Chambersburg's Cold Weather Drop-in Shelter a community service

December 22, 2012|By JENNIFER FITCH |
  • The men's sleeping quarters at the Cold Weather Shelter in Chambersburg, Pa., features plenty of warm beds.
By Jennifer Fitch

CHAMBERSBURG, Pa. — As temperatures drop this winter, a Franklin County, Pa., organization is working to provide a place for the county’s homeless to spend the night.

Chambersburg’s Cold Weather Drop-in Shelter opened Dec. 1 and will remain open through April 1. It is averaging 15 men and women each night.

The shelter on Loudon Street is open from 7 p.m. to 7 a.m. When a person comes in for the first time, he or she is automatically given 14 days to stay. After that, doing three hours of community service earns that person an extra night’s stay.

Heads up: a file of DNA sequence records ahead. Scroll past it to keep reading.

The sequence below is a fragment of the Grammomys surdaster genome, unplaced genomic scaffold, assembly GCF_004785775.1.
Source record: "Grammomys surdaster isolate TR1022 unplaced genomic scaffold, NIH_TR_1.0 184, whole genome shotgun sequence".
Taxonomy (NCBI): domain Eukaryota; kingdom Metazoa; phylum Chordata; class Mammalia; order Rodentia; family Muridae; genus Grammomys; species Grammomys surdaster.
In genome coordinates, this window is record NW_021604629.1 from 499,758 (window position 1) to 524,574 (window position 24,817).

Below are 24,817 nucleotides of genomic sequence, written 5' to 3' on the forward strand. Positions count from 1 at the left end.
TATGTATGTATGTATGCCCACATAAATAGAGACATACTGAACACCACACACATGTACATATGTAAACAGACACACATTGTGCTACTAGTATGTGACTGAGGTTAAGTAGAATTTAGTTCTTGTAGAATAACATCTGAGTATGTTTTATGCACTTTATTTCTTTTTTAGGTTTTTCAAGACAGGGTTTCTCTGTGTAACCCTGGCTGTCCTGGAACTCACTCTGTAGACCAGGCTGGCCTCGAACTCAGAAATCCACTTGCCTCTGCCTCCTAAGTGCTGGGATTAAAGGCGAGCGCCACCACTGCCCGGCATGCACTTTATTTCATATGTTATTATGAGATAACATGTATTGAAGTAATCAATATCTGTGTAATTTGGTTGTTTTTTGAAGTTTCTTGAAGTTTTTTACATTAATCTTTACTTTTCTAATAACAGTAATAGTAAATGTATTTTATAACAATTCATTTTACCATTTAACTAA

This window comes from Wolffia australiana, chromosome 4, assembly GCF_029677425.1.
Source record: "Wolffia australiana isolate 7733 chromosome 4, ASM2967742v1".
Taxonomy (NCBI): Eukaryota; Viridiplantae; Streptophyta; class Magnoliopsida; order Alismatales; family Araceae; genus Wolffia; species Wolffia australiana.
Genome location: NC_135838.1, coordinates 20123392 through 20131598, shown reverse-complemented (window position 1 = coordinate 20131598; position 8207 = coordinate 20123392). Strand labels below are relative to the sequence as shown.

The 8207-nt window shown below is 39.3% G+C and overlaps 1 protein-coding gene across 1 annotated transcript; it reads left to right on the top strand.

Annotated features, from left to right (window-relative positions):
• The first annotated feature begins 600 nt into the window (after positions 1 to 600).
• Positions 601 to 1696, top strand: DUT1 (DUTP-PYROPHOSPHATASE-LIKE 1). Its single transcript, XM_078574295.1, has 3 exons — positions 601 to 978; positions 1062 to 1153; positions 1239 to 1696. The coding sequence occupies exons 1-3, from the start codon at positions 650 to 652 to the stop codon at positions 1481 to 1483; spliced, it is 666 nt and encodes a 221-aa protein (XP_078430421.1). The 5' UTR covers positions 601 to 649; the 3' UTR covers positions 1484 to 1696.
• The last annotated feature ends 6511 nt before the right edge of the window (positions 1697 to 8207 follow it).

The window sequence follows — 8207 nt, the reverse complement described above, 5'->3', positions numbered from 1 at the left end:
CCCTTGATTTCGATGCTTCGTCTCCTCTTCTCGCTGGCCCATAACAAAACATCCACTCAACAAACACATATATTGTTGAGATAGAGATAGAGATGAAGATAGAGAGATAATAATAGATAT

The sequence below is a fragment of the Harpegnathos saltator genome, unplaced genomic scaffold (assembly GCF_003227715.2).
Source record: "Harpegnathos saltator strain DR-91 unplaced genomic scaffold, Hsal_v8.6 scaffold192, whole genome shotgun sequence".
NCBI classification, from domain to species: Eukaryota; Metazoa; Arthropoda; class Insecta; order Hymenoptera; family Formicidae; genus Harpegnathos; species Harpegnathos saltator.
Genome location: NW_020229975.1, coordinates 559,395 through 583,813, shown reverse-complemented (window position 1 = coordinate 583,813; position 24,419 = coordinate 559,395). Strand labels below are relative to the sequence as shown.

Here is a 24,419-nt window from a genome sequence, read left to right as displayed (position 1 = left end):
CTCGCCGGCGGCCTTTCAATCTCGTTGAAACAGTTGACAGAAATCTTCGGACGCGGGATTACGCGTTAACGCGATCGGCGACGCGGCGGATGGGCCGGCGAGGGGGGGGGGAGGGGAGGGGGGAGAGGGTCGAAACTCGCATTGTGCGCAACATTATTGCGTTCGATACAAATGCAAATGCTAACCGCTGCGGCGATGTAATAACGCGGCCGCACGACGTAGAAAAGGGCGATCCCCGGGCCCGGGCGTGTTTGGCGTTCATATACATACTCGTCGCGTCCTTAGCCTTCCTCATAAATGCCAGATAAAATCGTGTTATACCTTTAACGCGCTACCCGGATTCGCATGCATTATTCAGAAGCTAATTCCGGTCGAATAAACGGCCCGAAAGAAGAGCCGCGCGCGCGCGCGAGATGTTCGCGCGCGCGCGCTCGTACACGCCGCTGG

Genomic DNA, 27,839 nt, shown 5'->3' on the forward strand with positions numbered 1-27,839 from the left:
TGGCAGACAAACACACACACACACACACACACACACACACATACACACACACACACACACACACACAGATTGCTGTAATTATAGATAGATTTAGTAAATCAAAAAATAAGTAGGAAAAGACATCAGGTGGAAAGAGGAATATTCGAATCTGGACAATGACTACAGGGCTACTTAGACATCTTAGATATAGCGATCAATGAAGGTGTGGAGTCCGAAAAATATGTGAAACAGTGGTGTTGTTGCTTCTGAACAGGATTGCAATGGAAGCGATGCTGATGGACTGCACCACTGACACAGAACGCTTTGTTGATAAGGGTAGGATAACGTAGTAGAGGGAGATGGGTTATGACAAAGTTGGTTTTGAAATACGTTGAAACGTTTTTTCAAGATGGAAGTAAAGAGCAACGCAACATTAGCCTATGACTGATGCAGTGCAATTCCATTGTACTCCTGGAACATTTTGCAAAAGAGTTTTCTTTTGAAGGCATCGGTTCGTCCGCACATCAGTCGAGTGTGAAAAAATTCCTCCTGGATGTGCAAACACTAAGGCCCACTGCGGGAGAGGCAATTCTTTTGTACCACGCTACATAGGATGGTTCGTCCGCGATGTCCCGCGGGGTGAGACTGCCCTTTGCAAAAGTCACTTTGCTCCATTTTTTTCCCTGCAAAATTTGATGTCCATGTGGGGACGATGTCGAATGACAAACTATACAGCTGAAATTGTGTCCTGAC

“Technically, if they’re doing enough community service, they can stay all winter,” shelter manager Craig Newcomer said.

Community service recently completed by the shelter’s residents includes cleaning a local library’s windows, cooking and cleaning at The Salvation Army, cleaning churches and picking up litter on the community’s trails. They also must sign up for chores within the shelter and wash their bed linens on a schedule.

Newcomer recently demonstrated how the shelter’s computerized system allows him to track community service. Each shelter guest has a file in the system with his or her picture and information.

Some of the people have fallen on hard times because of alcohol dependency, deaths in the family or child-support issues, Newcomer said. The shelter holds a Bible study three days a week, he said.

The shelter is in its ninth year. It is in a building owned by Maranatha Inc.

Various churches and groups serve meals at 7 p.m. each night, and volunteers stay overnight to supervise guests.

For now, the shelter’s pantry shelves are stocked with breakfast food, hats and gloves, and bedding.

“We’ve been blessed this year with a lot of good donations,” Newcomer said.

What the shelter needs is monetary donations to pay utility bills, he said.

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